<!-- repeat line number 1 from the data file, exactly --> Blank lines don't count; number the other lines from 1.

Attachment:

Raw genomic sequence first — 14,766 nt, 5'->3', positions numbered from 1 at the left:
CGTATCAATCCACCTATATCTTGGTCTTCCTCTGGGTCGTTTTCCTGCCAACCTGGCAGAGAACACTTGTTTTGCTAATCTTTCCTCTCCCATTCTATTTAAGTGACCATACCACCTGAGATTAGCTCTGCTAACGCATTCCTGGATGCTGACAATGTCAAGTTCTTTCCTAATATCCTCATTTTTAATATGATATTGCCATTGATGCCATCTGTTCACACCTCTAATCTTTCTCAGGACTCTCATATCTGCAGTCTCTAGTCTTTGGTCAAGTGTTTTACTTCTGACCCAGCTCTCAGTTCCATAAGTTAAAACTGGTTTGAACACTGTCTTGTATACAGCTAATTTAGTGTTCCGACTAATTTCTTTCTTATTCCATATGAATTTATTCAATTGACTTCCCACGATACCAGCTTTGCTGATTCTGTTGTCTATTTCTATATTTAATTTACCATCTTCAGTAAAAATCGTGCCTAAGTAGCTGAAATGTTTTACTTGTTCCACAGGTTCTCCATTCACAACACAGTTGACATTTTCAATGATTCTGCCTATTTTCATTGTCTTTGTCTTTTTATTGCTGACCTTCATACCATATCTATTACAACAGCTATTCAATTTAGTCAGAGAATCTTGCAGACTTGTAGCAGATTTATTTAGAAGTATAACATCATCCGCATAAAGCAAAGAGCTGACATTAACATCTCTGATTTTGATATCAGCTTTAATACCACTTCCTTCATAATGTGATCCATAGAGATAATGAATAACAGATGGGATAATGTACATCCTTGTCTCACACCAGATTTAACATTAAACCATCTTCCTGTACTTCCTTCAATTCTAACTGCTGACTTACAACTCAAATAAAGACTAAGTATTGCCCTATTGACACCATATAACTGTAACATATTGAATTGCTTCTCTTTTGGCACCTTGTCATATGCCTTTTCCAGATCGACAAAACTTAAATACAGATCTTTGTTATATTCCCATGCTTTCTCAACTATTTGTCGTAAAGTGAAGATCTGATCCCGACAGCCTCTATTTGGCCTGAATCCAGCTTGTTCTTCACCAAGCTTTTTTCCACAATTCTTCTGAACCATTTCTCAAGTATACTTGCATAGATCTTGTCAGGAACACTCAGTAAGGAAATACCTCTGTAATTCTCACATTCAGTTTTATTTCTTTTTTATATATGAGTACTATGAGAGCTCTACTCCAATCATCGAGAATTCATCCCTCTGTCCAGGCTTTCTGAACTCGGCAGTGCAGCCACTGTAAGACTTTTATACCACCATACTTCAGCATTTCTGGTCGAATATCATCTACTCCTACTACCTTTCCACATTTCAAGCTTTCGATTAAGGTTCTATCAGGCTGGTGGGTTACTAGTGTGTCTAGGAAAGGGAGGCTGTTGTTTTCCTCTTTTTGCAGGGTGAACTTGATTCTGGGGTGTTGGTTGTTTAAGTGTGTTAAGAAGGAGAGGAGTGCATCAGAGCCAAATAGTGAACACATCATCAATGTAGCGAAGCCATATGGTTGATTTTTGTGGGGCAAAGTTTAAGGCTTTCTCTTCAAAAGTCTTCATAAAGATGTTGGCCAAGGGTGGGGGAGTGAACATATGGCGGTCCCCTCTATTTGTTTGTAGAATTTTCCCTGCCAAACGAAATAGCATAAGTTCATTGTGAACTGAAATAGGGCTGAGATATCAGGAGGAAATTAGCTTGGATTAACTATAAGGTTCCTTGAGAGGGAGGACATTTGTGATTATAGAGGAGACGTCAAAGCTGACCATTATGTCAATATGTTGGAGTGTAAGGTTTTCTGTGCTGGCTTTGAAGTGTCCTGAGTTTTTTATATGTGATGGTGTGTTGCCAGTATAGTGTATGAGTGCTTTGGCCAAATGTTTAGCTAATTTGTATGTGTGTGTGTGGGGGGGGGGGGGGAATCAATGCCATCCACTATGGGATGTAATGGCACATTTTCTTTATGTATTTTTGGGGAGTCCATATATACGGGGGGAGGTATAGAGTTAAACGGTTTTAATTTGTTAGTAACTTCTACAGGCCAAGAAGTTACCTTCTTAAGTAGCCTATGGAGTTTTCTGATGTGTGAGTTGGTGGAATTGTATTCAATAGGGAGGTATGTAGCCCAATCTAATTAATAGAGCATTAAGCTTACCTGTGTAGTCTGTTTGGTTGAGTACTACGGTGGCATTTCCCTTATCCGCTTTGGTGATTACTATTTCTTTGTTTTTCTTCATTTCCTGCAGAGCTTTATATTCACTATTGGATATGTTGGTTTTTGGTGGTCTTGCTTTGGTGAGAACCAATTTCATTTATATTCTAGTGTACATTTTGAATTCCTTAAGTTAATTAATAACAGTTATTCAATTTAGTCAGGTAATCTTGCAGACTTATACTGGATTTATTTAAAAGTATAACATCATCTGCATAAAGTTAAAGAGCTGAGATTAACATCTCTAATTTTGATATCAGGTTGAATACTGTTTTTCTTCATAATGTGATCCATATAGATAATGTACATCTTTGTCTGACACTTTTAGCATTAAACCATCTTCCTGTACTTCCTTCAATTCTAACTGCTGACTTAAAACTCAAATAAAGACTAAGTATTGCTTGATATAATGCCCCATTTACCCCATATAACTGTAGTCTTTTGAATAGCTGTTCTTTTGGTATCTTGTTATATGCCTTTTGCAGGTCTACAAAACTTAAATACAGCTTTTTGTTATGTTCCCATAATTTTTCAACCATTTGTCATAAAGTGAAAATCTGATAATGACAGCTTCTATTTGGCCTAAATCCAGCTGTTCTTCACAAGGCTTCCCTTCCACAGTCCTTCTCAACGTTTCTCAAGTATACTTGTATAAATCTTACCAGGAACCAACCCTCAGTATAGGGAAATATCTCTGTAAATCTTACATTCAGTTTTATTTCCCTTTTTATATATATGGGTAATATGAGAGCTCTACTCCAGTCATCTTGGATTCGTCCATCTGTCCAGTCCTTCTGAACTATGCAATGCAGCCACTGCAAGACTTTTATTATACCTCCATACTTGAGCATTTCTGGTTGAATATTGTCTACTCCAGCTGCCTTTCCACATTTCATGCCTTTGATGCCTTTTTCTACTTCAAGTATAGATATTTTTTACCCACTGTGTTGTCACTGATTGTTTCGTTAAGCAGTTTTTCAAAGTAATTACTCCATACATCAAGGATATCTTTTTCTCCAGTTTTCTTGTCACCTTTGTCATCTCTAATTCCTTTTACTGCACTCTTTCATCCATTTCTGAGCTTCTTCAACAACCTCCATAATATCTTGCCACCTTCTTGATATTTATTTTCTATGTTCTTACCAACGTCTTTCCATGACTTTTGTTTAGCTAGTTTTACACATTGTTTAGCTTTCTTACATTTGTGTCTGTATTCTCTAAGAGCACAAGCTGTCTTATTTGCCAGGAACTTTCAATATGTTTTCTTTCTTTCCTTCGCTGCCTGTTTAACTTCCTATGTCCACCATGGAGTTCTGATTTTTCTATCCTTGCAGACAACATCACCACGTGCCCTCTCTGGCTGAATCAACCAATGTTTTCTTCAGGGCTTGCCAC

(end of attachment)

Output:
Raw genomic sequence first — 14,766 nt, 5'->3', positions numbered from 1 at the left: